95% of the world's REE production originates in China. If you're looking for reasons why we're so nice to the premier Communist power left standing, this is a biggie.
We weren't always so dependent. Not long ago, mines such as Mountain Pass in California made us nearly self-sufficient in REEs. But in the early '90s, China flooded the market with cheaper product, until it had driven all of its competitors out of business.
Today, Mountain Pass is being revived, but the start-up of an old mine is a lengthy and costly process. There are also some from-scratch REE development projects under way in the U.S., as well as Canada and Australia. But for the moment, China holds the hand with all of the high cards in it.
Forget your hard drive. Forget 11th-grade chemistry experiments. This is a national security issue. The American government cannot afford to lose that supply source, period. Maybe someday—but not now.
And that's what's behind the recent furor over these obscure elements. Because China threatened just that—a cutoff (the one thing that really gets Washington's knickers in a twist).
In August, the story broke in the mainstream press. Sources in China leaked news of a draft copy of a report from the Ministry of Industry and Information Technology. It allegedly calls for a total export ban on five of the rare earths, with the rest restricted to a combined export quota of 35,000 metric tons a year—far below annual global consumption of 125,000 tons, and rising fast.
This doesn't look like a move they'd follow through on, if only because of the lost trade revenues. And it's only a recommendation; final approval rests with China's State Council. But consider it an opening shot across our bow, if you wish. Or perhaps they're telling us they need their REEs for the domestic economy, and we'd best go find our own supplies. Either way, the scramble is on to find alternatives.
That could backfire. REE prices and demand were already dropping last fall as the recession deepened, and China maintains a decided competitive advantage beyond control of supply: lax environmental standards (many REEs are highly toxic). Thus the new companies could spend the fortunes required to come online, only to find themselves victims of yet another market glut engineered by the Chinese. Still, these metals are so important, it wouldn't surprise us if the U.S. government subsidized domestic production, rather than risk a squeeze.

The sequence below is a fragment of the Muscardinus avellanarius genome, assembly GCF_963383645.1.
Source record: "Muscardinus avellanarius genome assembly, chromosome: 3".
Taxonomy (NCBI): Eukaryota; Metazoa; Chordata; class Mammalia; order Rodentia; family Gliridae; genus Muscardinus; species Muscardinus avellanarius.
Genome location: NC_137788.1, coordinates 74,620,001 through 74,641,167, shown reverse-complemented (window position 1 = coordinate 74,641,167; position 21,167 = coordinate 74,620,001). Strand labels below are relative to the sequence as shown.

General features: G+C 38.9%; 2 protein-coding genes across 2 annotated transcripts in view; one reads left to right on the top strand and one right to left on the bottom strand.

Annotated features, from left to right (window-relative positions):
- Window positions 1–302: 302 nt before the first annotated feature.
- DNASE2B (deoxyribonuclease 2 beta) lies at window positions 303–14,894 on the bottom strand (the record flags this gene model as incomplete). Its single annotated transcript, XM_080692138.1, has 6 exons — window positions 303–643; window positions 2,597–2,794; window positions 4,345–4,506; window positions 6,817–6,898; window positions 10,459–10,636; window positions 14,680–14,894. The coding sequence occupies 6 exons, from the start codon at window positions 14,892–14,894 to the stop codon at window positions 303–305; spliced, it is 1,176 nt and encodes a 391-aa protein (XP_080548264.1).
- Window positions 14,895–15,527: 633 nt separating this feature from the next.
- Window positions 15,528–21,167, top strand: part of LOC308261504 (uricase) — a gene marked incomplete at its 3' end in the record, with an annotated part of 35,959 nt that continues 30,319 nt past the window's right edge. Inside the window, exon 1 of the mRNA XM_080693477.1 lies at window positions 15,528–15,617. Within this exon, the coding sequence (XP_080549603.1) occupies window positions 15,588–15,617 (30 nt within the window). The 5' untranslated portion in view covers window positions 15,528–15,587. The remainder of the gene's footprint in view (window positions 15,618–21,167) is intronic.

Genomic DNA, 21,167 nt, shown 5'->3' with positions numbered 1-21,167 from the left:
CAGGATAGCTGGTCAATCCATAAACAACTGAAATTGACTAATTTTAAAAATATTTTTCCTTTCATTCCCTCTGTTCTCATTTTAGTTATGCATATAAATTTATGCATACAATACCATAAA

The market took due notice of the China story, driving the stocks of Western REE producers, and would-be producers, nearly straight up. Since late August, has gained 120%, Arafura Resources is up 75%, has added 72%, and Lynas Corp. is 50% higher (China, ever the master strategist, exploited the credit crisis to grab 25% of Arafura and more than 50% of Lynas). Lurking in the background is Molycorp, the private company redeveloping Mountain Pass. It's planning an IPO that may well come out of the gate red hot.
With market action this frantic, the sector is on the frothy side at the moment. The heady market caps being awarded to these companies are obviously not based on fundamentals, and a savvy investor takes care not to get caught on the wrong side of a bubble.
Even though the Chinese export ban may never materialize, the ever-growing need for REEs is dead serious. And while the current bubble may pop any day, the long-term prospects for successful miners are outstanding.
The team at Casey's International Speculator are experts in all things natural resources. In this month's issue, Senior Editor Louis James writes about rare earth opportunities in Canada's Northwest Territories. After some hands-on research, he's putting a new company on his watch list that could become a real breakout winner in this sector. That hands-on and boots-on-the-ground research, by the way, is what Casey editors do on a regular basis—to ensure that the companies we recommend are really who they say they are. You can get this issue of Casey's International Speculator and much more with your 3-month, risk-free trial subscription.